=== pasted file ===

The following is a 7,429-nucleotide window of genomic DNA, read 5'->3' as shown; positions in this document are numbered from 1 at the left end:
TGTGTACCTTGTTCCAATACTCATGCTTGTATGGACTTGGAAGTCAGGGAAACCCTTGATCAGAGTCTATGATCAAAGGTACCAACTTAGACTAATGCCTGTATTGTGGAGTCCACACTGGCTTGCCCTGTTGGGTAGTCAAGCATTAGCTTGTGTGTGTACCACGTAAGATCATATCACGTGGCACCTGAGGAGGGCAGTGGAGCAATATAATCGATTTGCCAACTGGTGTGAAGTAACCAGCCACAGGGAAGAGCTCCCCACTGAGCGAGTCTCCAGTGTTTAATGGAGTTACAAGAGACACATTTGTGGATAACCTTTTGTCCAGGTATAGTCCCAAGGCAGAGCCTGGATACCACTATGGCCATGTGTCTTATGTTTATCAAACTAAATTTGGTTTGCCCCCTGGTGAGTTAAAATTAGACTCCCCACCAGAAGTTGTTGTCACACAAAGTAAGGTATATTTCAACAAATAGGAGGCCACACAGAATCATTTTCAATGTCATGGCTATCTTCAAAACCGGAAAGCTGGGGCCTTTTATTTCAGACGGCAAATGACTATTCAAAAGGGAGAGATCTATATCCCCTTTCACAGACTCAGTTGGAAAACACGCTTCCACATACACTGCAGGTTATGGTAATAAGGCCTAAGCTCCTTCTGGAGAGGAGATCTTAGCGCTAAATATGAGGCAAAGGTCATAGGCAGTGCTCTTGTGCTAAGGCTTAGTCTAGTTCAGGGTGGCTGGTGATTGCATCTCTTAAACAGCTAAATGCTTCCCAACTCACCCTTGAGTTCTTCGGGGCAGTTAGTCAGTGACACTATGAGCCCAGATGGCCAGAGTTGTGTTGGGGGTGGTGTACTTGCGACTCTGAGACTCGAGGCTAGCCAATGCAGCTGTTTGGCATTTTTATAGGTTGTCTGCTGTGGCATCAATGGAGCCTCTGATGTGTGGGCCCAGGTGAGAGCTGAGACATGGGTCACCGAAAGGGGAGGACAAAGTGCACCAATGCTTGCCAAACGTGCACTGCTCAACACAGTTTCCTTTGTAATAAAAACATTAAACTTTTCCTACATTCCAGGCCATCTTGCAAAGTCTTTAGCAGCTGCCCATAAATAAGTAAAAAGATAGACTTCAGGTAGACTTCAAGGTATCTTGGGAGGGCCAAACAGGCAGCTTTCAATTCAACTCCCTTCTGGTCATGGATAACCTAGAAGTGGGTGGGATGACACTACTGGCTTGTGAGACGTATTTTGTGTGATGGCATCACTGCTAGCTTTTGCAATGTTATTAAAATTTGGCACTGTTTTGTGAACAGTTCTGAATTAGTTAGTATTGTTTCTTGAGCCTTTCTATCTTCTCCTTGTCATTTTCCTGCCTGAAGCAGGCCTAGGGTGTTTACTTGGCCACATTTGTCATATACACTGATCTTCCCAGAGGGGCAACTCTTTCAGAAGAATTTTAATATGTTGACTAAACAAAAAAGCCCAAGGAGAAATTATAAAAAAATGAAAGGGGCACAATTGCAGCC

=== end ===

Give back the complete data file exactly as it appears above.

The following is a 7,429-nucleotide window of genomic DNA, read 5'->3' as shown; positions in this document are numbered from 1 at the left end:
TGTGTACCTTGTTCCAATACTCATGCTTGTATGGACTTGGAAGTCAGGGAAACCCTTGATCAGAGTCTATGATCAAAGGTACCAACTTAGACTAATGCCTGTATTGTGGAGTCCACACTGGCTTGCCCTGTTGGGTAGTCAAGCATTAGCTTGTGTGTGTACCACGTAAGATCATATCACGTGGCACCTGAGGAGGGCAGTGGAGCAATATAATCGATTTGCCAACTGGTGTGAAGTAACCAGCCACAGGGAAGAGCTCCCCACTGAGCGAGTCTCCAGTGTTTAATGGAGTTACAAGAGACACATTTGTGGATAACCTTTTGTCCAGGTATAGTCCCAAGGCAGAGCCTGGATACCACTATGGCCATGTGTCTTATGTTTATCAAACTAAATTTGGTTTGCCCCCTGGTGAGTTAAAATTAGACTCCCCACCAGAAGTTGTTGTCACACAAAGTAAGGTATATTTCAACAAATAGGAGGCCACACAGAATCATTTTCAATGTCATGGCTATCTTCAAAACCGGAAAGCTGGGGCCTTTTATTTCAGACGGCAAATGACTATTCAAAAGGGAGAGATCTATATCCCCTTTCACAGACTCAGTTGGAAAACACGCTTCCACATACACTGCAGGTTATGGTAATAAGGCCTAAGCTCCTTCTGGAGAGGAGATCTTAGCGCTAAATATGAGGCAAAGGTCATAGGCAGTGCTCTTGTGCTAAGGCTTAGTCTAGTTCAGGGTGGCTGGTGATTGCATCTCTTAAACAGCTAAATGCTTCCCAACTCACCCTTGAGTTCTTCGGGGCAGTTAGTCAGTGACACTATGAGCCCAGATGGCCAGAGTTGTGTTGGGGGTGGTGTACTTGCGACTCTGAGACTCGAGGCTAGCCAATGCAGCTGTTTGGCATTTTTATAGGTTGTCTGCTGTGGCATCAATGGAGCCTCTGATGTGTGGGCCCAGGTGAGAGCTGAGACATGGGTCACCGAAAGGGGAGGACAAAGTGCACCAATGCTTGCCAAACGTGCACTGCTCAACACAGTTTCCTTTGTAATAAAAACATTAAACTTTTCCTACATTCCAGGCCATCTTGCAAAGTCTTTAGCAGCTGCCCATAAATAAGTAAAAAGATAGACTTCAGGTAGACTTCAAGGTATCTTGGGAGGGCCAAACAGGCAGCTTTCAATTCAACTCCCTTCTGGTCATGGATAACCTAGAAGTGGGTGGGATGACACTACTGGCTTGTGAGACGTATTTTGTGTGATGGCATCACTGCTAGCTTTTGCAATGTTATTAAAATTTGGCACTGTTTTGTGAACAGTTCTGAATTAGTTAGTATTGTTTCTTGAGCCTTTCTATCTTCTCCTTGTCATTTTCCTGCCTGAAGCAGGCCTAGGGTGTTTACTTGGCCACATTTGTCATATACACTGATCTTCCCAGAGGGGCAACTCTTTCAGAAGAATTTTAATATGTTGACTAAACAAAAAAGCCCAAGGAGAAATTATAAAAAAATGAAAGGGGCACAATTGCAGCC